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A crypto winter is a prolonged period of decline in the cryptocurrency market generally characterized by low or falling prices and reduced investor interest. The term was first used in 2018 when Bitcoin crashed and the crypto market experienced a long period of low prices and low trading volume. Some typical markers of a crypto winter include decreased market prices, overall market value decrease and negative investor sentiment.
Here’s how to identify one, some background on the 2022 crypto winter and how investors can prepare for future crypto downturns.
Here are some of the key factors in a crypto winter:
- Decreased interest from institutional investors: Institutional investors have played a key role in contributing to the success of major cryptocurrencies such as Bitcoin and Ethereum. However, if they perceive that cryptocurrencies have started to decline or stagnate, they may become hesitant to participate in the market, leading to a decline in asset values.
- Oversaturation in the market: Cryptocurrencies that do not have a strong business plan or a unique value proposition may not be able to survive in the market. As the coin market becomes more competitive, it’s harder for new coins to stand out.
- Major security breaches, hacks and fraud: Major cybersecurity issues and fraud can shake investor confidence in crypto networks. For instance, in 2014, Bitcoin lost nearly $60 billion in value after Mt. Gox, a Tokyo-based exchange, filed for bankruptcy. Mt. Gox had a number of cybersecurity issues that prevented Bitcoin withdrawals from being processed.
- Unclear regulations: Cryptocurrencies and blockchain technology have both faced regulation hurdles since they were first introduced to the market. As government oversight has tightened, lawsuits and regulatory actions have increased and put a damper on crypto hype.
The 2022 crypto winter was triggered, in part, by high inflation rates in the U.S., leading to aggressive interest rate increases by the Federal Reserve. Other major contributing factors include the collapse of Luna and TerraUSD cryptocurrencies in May 2022 that plummeted Bitcoin to its lowest price since 2020. Three Arrows Capital, a crypto hedge fund that managed about $10 billion in assets at its peak, also crashed due to its investments in coins that collapsed. Overall, the industry erased more than $1 trillion from the market in 2022, according to the New York Times. Additionally, in November 2022, the fraudulent cryptocurrency exchange FTX collapsed and filed for bankruptcy.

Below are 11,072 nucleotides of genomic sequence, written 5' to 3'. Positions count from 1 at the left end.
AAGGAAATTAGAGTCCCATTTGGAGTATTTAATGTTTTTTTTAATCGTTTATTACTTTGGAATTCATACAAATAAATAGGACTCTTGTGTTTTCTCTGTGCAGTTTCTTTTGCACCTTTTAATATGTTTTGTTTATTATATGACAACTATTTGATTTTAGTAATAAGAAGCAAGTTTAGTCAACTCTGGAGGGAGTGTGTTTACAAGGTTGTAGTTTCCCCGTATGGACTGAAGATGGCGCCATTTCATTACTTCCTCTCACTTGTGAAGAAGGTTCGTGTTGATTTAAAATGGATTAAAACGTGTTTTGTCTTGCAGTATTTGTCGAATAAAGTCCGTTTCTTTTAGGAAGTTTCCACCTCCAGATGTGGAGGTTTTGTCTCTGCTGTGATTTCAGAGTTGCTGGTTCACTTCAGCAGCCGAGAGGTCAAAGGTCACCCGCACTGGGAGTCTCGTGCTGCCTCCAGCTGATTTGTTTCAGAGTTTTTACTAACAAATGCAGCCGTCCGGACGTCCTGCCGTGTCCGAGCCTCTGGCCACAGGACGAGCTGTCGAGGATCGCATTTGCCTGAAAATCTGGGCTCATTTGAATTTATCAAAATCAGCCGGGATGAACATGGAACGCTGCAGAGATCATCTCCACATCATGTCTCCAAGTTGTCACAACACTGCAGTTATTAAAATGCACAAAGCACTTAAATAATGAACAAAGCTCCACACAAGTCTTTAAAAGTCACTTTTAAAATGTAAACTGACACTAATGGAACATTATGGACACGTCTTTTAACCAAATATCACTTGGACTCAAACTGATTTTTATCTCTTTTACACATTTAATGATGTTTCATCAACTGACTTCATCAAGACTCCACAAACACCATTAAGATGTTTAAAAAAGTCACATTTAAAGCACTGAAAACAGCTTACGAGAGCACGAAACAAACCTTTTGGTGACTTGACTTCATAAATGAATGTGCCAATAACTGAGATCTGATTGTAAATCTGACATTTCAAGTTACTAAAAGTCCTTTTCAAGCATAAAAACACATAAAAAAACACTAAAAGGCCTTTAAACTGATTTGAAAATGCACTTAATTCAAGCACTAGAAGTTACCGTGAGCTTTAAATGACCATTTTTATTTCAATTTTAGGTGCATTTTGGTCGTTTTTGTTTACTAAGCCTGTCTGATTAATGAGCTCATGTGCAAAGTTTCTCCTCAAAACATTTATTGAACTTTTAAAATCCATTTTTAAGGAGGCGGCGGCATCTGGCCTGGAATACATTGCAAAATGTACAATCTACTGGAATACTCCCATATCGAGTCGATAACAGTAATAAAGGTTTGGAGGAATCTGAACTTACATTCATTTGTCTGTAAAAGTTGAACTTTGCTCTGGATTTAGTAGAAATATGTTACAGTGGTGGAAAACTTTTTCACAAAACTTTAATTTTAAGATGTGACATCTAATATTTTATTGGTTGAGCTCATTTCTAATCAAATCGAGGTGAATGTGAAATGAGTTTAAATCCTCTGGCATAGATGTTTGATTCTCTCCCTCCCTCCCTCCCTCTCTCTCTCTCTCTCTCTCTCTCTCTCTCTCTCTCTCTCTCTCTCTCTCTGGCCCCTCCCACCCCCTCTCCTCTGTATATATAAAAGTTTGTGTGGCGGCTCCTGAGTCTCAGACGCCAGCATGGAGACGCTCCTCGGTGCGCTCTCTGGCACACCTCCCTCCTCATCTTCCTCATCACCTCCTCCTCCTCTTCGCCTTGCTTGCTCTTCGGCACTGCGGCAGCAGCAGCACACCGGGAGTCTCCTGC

According to CoinGecko, an annual cryptocurrency report, the combined value of the top 100 cryptocurrencies was around $830 billion on November 14, 2022, a significant decrease from the $2.7 trillion market cap observed on November 7, 2021. The decline in prices was widespread and while the market has gained ground since the start of 2023, it hasn’t reached the previous highs of 2021 and 2022. However, various countries are showing interest in becoming crypto-friendly regions, and traditional financial institutions are looking to enter the crypto industry. These factors may help the cryptocurrency market recover in the long term.
While the terms bear market and crypto winter are often used interchangeably in the crypto world, they aren’t exactly the same, although a bear market and crypto winter can happen concurrently. A crypto winter refers to a period when stocks and currencies in the crypto world lose popularity and value, becoming stagnant. A bear market occurs when the price of a financial asset declines 20 percent or more off a recent market high.
Predicting when a crypto winter will start or end is extremely similar to trying to predict how high a cryptocurrency asset will go during a bullish period (when prices rise by 20 percent or more). It’s nearly impossible to know for certain, but if you’re willing to withstand the risk and volatility of crypto, you can still try.
“Because crypto prices are based only on trader sentiment, it’s impossible to predict how high or low they’ll go,” says James Royal, Bankrate’s principal writer on investing. “So it’s especially important to mitigate your overall risk by never trading with money that you can’t afford to lose. For example, keeping your overall stake in crypto to a few percent of your total investment portfolio ensures that even a total wipeout doesn’t affect your overall wealth too much.”
Similar to strategies used in traditional stock markets to survive a bear market, there are ways for investors to navigate through a crypto winter.
- Stay updated with cryptocurrency news: Keep your finger on the pulse of what’s happening through industry news channels, Discord servers and trusted investing publications.
- Monitor investor sentiment: Check how crypto is trading by monitoring popular exchanges.
- Look beyond crypto: Consider diversifying your investments outside of the crypto space and trying strategies such as dollar-cost averaging and risk management.
“Because their price is driven by sentiment, cryptocurrencies that have shown greater resiliency such as Bitcoin and Ethereum may end up performing better than unknown coins,” says Royal.
Crypto winter is a period of prolonged decline in the cryptocurrency industry that can be difficult to predict and navigate. However, investors can still prepare themselves for the future by staying updated with cryptocurrency news and monitoring investor sentiment, as well as diversifying their investments.